A former mechanical engineer creates a high-end fashion house for Native women.
By Katie Spielberger
Caption: Patricia Columbus-Powers at work on her designs. Photo by Nate Ryan
Patricia Columbus-Powers (B.M.E. '06, M.S. '11) has lived in the same St. Paul zip code for most of her life, but her mind has never stopped moving. Her new venture, a high-end Native fashion house called Siobhan Powers, will weave together her understanding of business theory, industrial engineering, design, cultural appropriation, and the legacy of colonialism to create a business that only she could create and that she hopes will help her Native community. "Human society progresses as a whole; you can't leave anybody behind," Columbus-Powers says.
The Dakota woman's shift to entrepreneurship comes after nearly a decade of working as a mechanical engineer at St. Paul-based 3M. There, she took full advantage of the company's policy of allowing employees to spend 15 percent of their time exploring projects outside their usual realms. When she realized her interests were moving from engineering systems to business systems, she decided to leave engineering to pursue an M.B.A. from the University's Carlson School of Management.
Meanwhile, she had been thinking about how to represent her Dakota identity at work. She started designing her own jewelry, drawing on beading skills she first learned from her mother when she was 3 years old. As friends asked her to design jewelry for them too, she realized there was a market for high-end fashion for professional Native women. She secured funding from multiple sources: $5,000 in seed money from the Sands Fellowship at the Carlson School; $1,000 from the Acara Challenge, a social startup competition held by the University's Institute on the Environment; and $2,500 from the Tiwahe Foundation for Native peoples.
"Beadwork is an intricate piece of so many people's lives in the Native community," Columbus-Powers says. She thinks fashion is one of the most personal and effective forms of artistic expression. "It's an art form that can communicate with the masses," she says. She often shows people a photo of intricately detailed beaded high heels created by Shoshone-Bannock and Luiseno artist Jamie Okuma she saw on display at the Smithsonian. "They're exactly what I would love to wear to work," she says.
There's a world of difference between fashions created by Native designers and "Native-inspired" fashions. Outside of museums, it's easier to find the latter. During the 2015 New York Fashion Week, a line by the KTZ brand was widely criticized for appropriating designs that bore strong similarities to those created by Northern Cheyenne and Crow designer Bethany Yellowtail, who Columbus-Powers cites as one of her biggest inspirations. "If people are constantly stealing your identity and selling it, they are degrading you because they are discounting your value within society," she says.
The first product launch, planned for this fall, will showcase Columbus-Powers's own jewelry, handbags, and dresses, but she intends to showcase other Native designers from Minnesota and eventually across the country.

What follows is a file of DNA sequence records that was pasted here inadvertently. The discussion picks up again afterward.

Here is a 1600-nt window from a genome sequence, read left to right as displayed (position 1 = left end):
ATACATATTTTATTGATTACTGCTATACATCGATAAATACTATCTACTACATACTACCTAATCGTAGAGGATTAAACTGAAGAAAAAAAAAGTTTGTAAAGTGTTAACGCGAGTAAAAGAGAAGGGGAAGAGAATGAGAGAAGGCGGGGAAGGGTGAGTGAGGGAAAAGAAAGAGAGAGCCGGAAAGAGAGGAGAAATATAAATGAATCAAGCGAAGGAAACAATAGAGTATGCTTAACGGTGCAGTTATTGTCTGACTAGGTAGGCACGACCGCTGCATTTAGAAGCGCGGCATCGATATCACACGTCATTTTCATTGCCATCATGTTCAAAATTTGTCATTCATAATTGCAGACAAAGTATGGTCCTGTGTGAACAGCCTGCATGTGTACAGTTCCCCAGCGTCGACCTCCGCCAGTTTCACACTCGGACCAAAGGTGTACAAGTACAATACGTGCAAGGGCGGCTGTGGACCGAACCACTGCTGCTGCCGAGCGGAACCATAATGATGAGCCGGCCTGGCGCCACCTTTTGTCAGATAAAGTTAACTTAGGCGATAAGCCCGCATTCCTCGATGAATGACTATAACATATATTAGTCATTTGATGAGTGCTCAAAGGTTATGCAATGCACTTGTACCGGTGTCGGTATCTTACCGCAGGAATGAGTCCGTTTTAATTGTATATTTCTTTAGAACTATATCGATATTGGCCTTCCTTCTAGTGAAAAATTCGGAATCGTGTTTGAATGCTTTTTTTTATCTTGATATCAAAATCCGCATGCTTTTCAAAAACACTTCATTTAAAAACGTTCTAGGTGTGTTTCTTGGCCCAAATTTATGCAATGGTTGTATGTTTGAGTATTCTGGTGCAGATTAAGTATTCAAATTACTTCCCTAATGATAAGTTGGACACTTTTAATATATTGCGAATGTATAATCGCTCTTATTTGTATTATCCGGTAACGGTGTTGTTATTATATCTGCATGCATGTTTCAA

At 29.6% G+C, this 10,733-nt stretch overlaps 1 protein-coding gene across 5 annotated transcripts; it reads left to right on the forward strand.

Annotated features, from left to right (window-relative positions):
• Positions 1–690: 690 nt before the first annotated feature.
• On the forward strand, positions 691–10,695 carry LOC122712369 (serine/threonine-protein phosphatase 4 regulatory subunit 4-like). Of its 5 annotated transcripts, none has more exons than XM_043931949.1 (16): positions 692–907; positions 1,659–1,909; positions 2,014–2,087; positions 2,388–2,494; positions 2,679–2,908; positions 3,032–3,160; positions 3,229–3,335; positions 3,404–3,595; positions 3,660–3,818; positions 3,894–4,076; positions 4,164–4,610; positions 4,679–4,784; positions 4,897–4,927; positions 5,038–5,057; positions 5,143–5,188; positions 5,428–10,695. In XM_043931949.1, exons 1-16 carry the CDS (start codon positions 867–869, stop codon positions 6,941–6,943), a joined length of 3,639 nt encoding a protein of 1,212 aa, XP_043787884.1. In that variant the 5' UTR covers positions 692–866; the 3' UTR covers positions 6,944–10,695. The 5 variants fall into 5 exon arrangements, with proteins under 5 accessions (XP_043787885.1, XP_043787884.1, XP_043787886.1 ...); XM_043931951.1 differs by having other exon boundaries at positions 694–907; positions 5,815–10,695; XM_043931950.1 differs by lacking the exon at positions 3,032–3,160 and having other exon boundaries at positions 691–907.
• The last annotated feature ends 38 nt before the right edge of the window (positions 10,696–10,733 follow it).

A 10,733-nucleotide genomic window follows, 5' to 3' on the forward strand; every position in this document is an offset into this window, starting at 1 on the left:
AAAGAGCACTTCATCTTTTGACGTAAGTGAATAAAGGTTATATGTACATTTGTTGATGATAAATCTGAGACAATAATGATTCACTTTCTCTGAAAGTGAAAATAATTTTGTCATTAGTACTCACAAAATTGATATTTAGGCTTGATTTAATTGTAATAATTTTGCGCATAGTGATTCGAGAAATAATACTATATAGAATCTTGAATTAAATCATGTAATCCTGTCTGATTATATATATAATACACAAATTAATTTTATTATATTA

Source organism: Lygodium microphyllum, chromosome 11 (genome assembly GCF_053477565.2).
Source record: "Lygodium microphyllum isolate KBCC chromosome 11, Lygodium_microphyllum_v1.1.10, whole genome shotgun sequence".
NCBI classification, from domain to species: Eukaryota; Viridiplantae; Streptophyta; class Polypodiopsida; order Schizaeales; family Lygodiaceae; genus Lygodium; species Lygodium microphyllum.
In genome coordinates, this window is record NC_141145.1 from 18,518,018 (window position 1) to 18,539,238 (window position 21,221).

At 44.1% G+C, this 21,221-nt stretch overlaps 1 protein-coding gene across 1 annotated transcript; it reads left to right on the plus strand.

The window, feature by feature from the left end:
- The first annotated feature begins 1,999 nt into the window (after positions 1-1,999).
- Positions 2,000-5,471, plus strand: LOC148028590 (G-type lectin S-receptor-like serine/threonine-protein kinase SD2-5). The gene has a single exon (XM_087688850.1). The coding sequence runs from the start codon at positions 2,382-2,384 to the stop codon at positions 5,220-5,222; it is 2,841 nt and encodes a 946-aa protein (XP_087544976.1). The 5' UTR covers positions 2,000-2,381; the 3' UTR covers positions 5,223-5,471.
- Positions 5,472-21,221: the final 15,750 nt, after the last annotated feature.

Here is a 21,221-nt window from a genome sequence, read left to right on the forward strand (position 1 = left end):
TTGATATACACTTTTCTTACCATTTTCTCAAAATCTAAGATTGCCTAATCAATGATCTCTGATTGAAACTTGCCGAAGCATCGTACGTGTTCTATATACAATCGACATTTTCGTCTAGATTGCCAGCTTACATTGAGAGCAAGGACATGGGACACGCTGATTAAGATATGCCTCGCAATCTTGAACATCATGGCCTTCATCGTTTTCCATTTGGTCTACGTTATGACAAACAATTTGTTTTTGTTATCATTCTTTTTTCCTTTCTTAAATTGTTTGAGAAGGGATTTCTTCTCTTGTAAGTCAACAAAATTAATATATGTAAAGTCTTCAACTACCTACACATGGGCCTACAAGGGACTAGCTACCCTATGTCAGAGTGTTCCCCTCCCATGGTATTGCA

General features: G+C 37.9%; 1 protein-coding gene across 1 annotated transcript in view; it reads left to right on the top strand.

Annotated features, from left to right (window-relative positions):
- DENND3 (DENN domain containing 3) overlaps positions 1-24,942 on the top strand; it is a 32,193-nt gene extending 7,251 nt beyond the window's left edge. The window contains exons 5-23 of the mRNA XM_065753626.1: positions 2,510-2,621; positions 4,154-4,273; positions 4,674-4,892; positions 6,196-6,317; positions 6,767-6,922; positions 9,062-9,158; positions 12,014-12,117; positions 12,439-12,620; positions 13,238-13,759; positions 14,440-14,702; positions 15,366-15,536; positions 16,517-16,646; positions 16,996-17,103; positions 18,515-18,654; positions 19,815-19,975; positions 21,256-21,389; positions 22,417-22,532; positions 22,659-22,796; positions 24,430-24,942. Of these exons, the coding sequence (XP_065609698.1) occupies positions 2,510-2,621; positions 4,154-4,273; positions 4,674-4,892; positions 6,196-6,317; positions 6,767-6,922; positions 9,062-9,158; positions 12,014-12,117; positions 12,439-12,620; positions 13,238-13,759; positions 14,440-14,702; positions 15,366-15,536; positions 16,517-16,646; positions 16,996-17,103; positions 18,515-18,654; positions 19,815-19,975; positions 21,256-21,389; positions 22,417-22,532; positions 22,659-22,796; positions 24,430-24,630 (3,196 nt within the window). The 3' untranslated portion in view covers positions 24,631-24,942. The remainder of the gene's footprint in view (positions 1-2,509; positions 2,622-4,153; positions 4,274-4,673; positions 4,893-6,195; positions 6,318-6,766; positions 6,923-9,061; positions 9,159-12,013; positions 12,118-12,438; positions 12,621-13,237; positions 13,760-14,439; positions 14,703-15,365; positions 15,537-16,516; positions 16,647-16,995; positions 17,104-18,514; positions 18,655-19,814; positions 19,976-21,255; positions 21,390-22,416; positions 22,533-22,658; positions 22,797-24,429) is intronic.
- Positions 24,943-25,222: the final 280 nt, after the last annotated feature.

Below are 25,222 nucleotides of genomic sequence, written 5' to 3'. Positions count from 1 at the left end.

Siobhan is Columbus-Powers's middle name, but she likes that the initials of her venture match those of St. Paul. Her family has lived in the area for generations. "My ancestors have always been there, even precolonization, so I think that kind of ties me to this area, as well as trying to stay with the land that my ancestors worked so hard to protect for so long," she says.
The effects of colonization still reverberate today in Native youth suicide epidemics, substance abuse, and disproportionately high incarceration rates. A critical part of Columbus-Powers's business model is offering employment to Native Americans whose felony records make it nearly impossible to find work. She also envisions her business mentoring Native youth as they develop their own artistic voices. The key to mentoring younger generations, she says, is "not to teach them to be as good as you, but to teach them to be better than you are, to be greater than you could ever be." She emphasizes that she's been successful because her parents worked "extremely hard, through really bad poverty, in order to give me a structure in which I could actually learn and pull myself up to a higher social class." She also gives effusive credit to the mentors who have helped her navigate and succeed in the dominant culture, including University professors, 3M managers, tribal leaders, and Native business owners.
Columbus-Powers has heard business leaders talk about finding your "personal board of directors," but this is an old idea for Native Americans, she says. "We depend on the wisdom of our elders, and we incorporate this in our lives to produce success for ourselves and generations to come."
"Your name is not Pocahontas. It is Siobhan Ma'iingan, and you should never let anyone make you feel anything less than proud of who you are."
- Minnesota state Representative and White Earth Nation of Ojibwe citizen Peggy Flanagan (B.A. '02) addressing the Democratic National Convention on July 29. She was speaking to her 3-year-old daughter watching at home, who wants to be president of the United States when she grows up. Flanagan, one of 147 Native delegates, made history as the first Native woman to address the DNC from the podium. Photo caption if used: Rep. Peggy Flanagan, photo by Paul Sancya/AP